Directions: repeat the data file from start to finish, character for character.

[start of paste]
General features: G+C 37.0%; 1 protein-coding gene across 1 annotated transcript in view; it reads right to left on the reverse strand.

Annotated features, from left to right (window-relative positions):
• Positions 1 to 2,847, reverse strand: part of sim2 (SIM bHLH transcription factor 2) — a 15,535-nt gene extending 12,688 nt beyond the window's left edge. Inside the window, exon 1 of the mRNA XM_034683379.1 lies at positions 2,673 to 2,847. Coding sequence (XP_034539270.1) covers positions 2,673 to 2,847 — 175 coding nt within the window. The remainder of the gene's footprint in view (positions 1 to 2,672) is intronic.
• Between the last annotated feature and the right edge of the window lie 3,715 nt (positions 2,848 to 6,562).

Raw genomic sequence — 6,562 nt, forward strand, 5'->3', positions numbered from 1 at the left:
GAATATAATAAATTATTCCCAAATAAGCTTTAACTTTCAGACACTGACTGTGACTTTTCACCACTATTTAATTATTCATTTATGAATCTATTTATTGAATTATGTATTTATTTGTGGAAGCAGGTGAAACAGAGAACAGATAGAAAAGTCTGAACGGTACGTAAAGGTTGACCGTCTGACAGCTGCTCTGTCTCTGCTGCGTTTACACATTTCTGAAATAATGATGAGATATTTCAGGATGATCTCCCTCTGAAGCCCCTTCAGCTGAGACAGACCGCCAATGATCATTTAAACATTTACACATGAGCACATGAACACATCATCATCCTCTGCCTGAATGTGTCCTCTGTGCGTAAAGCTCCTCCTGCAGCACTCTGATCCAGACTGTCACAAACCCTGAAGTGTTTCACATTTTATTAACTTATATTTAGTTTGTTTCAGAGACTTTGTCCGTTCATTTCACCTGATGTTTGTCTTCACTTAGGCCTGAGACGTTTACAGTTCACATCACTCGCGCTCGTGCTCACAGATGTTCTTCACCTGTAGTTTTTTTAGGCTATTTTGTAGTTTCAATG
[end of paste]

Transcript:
General features: G+C 37.0%; 1 protein-coding gene across 1 annotated transcript in view; it reads right to left on the reverse strand.

Annotated features, from left to right (window-relative positions):
• Positions 1 to 2,847, reverse strand: part of sim2 (SIM bHLH transcription factor 2) — a 15,535-nt gene extending 12,688 nt beyond the window's left edge. Inside the window, exon 1 of the mRNA XM_034683379.1 lies at positions 2,673 to 2,847. Coding sequence (XP_034539270.1) covers positions 2,673 to 2,847 — 175 coding nt within the window. The remainder of the gene's footprint in view (positions 1 to 2,672) is intronic.
• Between the last annotated feature and the right edge of the window lie 3,715 nt (positions 2,848 to 6,562).

Raw genomic sequence — 6,562 nt, forward strand, 5'->3', positions numbered from 1 at the left:
GAATATAATAAATTATTCCCAAATAAGCTTTAACTTTCAGACACTGACTGTGACTTTTCACCACTATTTAATTATTCATTTATGAATCTATTTATTGAATTATGTATTTATTTGTGGAAGCAGGTGAAACAGAGAACAGATAGAAAAGTCTGAACGGTACGTAAAGGTTGACCGTCTGACAGCTGCTCTGTCTCTGCTGCGTTTACACATTTCTGAAATAATGATGAGATATTTCAGGATGATCTCCCTCTGAAGCCCCTTCAGCTGAGACAGACCGCCAATGATCATTTAAACATTTACACATGAGCACATGAACACATCATCATCCTCTGCCTGAATGTGTCCTCTGTGCGTAAAGCTCCTCCTGCAGCACTCTGATCCAGACTGTCACAAACCCTGAAGTGTTTCACATTTTATTAACTTATATTTAGTTTGTTTCAGAGACTTTGTCCGTTCATTTCACCTGATGTTTGTCTTCACTTAGGCCTGAGACGTTTACAGTTCACATCACTCGCGCTCGTGCTCACAGATGTTCTTCACCTGTAGTTTTTTTAGGCTATTTTGTAGTTTCAATG